Exporters attributed the fall to the international buyers’ reluctance to source from non-compliant tanneries.
Industry people said the country has a large stock of processed leather at the warehouses while the Eid-ul-Azha, the Muslims’ occasion of sacrificing animals, is approaching.
About 70% of rawhide are collected during the Eid-ul-Azha in the Muslim majority Bangladesh.
“Non-compliance with environmental and other issues in the Bangladeshi tanneries are to blame for downward trend in the processed leather exports,” said an exporter.
He said: “Buyers are not willing to collect processed leather from Bangladeshi tanneries as the tanneries do not properly follow environmental and health issues.”
According to the Export Promotion Bureau data, the country earned $278m exporting processed leather in the fiscal year 2015-16. But the earning in the previous fiscal was about $400m.
However, the total earnings from the leather and leather goods, the second highest contributor to national exports after garment industry has posted a 2.7% rise to earn $1.16bn from $1.13bn a year ago.
Of the figure, an amount of $278m came from processed leather export, $388m from leather goods and $495m from footwear export.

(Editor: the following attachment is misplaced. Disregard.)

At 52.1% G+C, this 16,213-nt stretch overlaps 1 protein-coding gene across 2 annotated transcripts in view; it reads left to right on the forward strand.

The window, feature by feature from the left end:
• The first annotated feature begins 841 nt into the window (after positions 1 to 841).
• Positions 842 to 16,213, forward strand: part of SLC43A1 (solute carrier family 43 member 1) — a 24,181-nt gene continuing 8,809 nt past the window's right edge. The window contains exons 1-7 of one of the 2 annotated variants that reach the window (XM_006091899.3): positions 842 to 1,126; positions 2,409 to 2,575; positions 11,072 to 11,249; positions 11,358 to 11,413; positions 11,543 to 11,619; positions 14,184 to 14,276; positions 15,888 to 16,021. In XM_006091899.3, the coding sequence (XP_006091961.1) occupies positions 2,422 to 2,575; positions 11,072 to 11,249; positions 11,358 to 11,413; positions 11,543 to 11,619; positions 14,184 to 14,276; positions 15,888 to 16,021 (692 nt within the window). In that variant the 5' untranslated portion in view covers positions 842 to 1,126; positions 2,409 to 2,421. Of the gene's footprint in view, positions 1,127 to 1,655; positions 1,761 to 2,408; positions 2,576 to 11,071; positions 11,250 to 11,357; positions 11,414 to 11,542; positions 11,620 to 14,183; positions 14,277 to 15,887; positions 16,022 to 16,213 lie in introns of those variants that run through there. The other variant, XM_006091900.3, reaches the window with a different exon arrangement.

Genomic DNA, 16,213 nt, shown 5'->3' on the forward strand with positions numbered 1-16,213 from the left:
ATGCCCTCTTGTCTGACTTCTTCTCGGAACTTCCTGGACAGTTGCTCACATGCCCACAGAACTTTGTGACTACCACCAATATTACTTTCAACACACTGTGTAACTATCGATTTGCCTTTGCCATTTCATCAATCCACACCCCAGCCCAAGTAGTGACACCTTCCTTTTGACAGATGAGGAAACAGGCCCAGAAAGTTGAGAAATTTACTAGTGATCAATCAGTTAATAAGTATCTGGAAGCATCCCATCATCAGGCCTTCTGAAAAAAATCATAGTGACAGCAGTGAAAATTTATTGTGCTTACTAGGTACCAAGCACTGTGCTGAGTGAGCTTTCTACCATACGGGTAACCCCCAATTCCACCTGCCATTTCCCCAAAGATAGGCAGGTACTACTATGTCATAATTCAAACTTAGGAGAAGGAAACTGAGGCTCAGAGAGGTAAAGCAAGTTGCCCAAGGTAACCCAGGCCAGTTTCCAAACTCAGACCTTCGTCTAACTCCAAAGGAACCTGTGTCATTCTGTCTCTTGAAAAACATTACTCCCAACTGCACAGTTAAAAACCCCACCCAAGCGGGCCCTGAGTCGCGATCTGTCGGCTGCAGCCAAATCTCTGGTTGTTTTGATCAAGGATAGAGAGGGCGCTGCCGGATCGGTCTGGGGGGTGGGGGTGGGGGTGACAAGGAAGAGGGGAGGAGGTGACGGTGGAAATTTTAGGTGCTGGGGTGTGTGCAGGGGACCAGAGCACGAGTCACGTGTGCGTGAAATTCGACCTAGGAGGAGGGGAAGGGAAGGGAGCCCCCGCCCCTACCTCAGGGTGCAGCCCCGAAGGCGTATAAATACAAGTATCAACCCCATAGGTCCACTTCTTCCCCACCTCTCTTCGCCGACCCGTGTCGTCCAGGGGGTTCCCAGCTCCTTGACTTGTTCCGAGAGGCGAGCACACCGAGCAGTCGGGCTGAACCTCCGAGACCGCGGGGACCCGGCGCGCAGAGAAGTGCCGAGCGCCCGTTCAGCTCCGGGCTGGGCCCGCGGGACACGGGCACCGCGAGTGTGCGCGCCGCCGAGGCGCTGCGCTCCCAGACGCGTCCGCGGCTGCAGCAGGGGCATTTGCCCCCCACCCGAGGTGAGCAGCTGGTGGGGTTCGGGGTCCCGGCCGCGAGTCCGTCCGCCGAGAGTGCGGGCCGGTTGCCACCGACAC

“We have stocks of leather from last year’s collection as the buyers didn’t buy them because of concerns with environment and health hazards,” M. Abu Taher former chairman of Bangladesh Finished Leather, Leather Goods and Footwear Exporters Association (BFLLFEA) told the Dhaka Tribune.
The international buyers maintain a policy in sourcing that the factories will be compliant with environmental matters, Taher said.
“However, we will hopefully come out of the current dull situation soon as we are very close to relocate all tanneries to the Savar Industrial Zone. The initiative of relocation is to keep the environment safe.”
On the other hand, industry people said, the recession in the export destination countries is another reason behind the slow earnings in leather exports.
The Ministry of Industry allocated plots to 155 tannery owners through the Bangladesh Small and Cottage Industries Corporation (BSCIC) in the Leather Industrial Park, which has been established on 200 acres of land in Savar. This estate is aimed at making the sector environment-friendly.